Robert A. Farley

Affiliated Faculty

Professor Physiology and Biophysics, Biochemistry and Molecular Biology

Research Topics

  • Transport protein biophysics
  • Na, K-ATPase
  • Neurotransmitter transport
  • Peptide transport
  • Ion Channels
  • Protein structure
  • Membrane proteins
  • Molecular dynamics simulations

Research Images

Research Overview

The primary interest of our lab is to understand the mechanisms that cells have developed to move ions and small molecules across cell membranes. Ion gradients of sodium and potassium underlie all electrical activity in cells, and in one project we are concerned with the structure and mechanism of Na,K-ATPase, the protein that catalyzes the active transport of these ions and establishes and maintains their transmembrane electrochemical potential gradients. In another line of investigation, we are studying the mechanisms of serotonin and GABA transport by neuronal serotonin and GABA transporters. These transporters are members of a class of proteins that couple neurotransmitter uptake to the transport of sodium ions, and often other ions as well, and we are working to understand how interactions among these different substrates and the proteins lead to their transport. The serotonin transporter, in particular, also exhibits characteristics of both an alternating access transporter and an ion channel, and we are interested to know how this observation can be explained. A third area of interest in our lab is the transport of small peptides across the intestinal epithelium. The transporter for these peptides, PepT1, recognizes and transports all combinations of di- and tri-peptides, but does not transport individual amino acids. Because PepT1 also transports certain peptide-drug conjugates and some small antibiotics, it is an attractive target for prodrug development designed to facilitate the convenient oral delivery of pharmaceuticals.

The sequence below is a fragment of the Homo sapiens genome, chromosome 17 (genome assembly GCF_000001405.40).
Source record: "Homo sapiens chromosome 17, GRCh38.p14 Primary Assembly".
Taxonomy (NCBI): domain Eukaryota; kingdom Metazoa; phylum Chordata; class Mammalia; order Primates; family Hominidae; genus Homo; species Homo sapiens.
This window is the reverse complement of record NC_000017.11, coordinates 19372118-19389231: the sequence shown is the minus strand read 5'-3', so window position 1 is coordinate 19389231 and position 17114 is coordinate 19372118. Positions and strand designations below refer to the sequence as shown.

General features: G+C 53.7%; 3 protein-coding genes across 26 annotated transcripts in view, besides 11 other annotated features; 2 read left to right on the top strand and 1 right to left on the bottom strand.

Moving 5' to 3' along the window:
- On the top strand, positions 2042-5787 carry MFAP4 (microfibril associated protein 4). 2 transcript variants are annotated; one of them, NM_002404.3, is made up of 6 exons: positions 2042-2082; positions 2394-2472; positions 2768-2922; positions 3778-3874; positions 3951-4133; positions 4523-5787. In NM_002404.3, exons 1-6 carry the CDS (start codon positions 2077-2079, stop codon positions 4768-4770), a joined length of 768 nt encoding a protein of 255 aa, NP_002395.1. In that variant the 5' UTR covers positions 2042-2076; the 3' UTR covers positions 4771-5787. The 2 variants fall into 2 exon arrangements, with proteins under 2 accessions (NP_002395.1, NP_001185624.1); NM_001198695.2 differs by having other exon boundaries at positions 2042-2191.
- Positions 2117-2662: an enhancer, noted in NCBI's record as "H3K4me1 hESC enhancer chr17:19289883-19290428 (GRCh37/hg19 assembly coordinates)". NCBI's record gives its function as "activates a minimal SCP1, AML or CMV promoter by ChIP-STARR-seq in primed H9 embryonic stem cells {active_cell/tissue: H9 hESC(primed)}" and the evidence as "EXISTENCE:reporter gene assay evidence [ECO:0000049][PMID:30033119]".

Our work on the structure and mechanism of each of these transporters has historically used techniques of membrane protein biochemistry, multiple types of spectroscopy, electrophysiology, and molecular biology. As more atomic level structures of transport proteins have become available, we have moved primarily to using molecular dynamics simulations of these transporters as a tool to elucidate dynamic mechanistic details that are defined by and constrained by the protein structures, and which cannot be captured by static protein structures.